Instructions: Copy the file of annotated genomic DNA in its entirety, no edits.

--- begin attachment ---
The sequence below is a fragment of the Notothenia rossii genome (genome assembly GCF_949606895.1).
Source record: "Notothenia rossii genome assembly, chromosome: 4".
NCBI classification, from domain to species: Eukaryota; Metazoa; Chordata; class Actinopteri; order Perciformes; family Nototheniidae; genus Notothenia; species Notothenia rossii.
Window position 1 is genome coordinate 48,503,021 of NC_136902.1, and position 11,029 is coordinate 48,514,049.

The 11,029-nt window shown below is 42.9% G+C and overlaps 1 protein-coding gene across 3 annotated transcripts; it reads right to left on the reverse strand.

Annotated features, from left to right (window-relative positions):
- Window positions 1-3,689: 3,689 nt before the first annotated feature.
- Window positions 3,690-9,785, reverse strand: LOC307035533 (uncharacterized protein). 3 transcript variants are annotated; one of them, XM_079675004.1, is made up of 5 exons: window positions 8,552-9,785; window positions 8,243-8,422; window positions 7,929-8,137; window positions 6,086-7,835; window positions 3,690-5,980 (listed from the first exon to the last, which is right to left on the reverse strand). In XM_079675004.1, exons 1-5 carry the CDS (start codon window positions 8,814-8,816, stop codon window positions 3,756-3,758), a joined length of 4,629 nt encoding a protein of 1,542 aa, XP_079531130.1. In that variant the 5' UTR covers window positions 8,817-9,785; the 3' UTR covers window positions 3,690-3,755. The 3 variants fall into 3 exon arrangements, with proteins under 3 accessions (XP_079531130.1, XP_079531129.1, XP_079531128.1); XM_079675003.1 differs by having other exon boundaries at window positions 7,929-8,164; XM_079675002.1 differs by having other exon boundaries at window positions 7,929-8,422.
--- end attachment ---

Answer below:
The sequence below is a fragment of the Notothenia rossii genome (genome assembly GCF_949606895.1).
Source record: "Notothenia rossii genome assembly, chromosome: 4".
NCBI classification, from domain to species: Eukaryota; Metazoa; Chordata; class Actinopteri; order Perciformes; family Nototheniidae; genus Notothenia; species Notothenia rossii.
Window position 1 is genome coordinate 48,503,021 of NC_136902.1, and position 11,029 is coordinate 48,514,049.

The 11,029-nt window shown below is 42.9% G+C and overlaps 1 protein-coding gene across 3 annotated transcripts; it reads right to left on the reverse strand.

Annotated features, from left to right (window-relative positions):
- Window positions 1-3,689: 3,689 nt before the first annotated feature.
- Window positions 3,690-9,785, reverse strand: LOC307035533 (uncharacterized protein). 3 transcript variants are annotated; one of them, XM_079675004.1, is made up of 5 exons: window positions 8,552-9,785; window positions 8,243-8,422; window positions 7,929-8,137; window positions 6,086-7,835; window positions 3,690-5,980 (listed from the first exon to the last, which is right to left on the reverse strand). In XM_079675004.1, exons 1-5 carry the CDS (start codon window positions 8,814-8,816, stop codon window positions 3,756-3,758), a joined length of 4,629 nt encoding a protein of 1,542 aa, XP_079531130.1. In that variant the 5' UTR covers window positions 8,817-9,785; the 3' UTR covers window positions 3,690-3,755. The 3 variants fall into 3 exon arrangements, with proteins under 3 accessions (XP_079531130.1, XP_079531129.1, XP_079531128.1); XM_079675003.1 differs by having other exon boundaries at window positions 7,929-8,164; XM_079675002.1 differs by having other exon boundaries at window positions 7,929-8,422.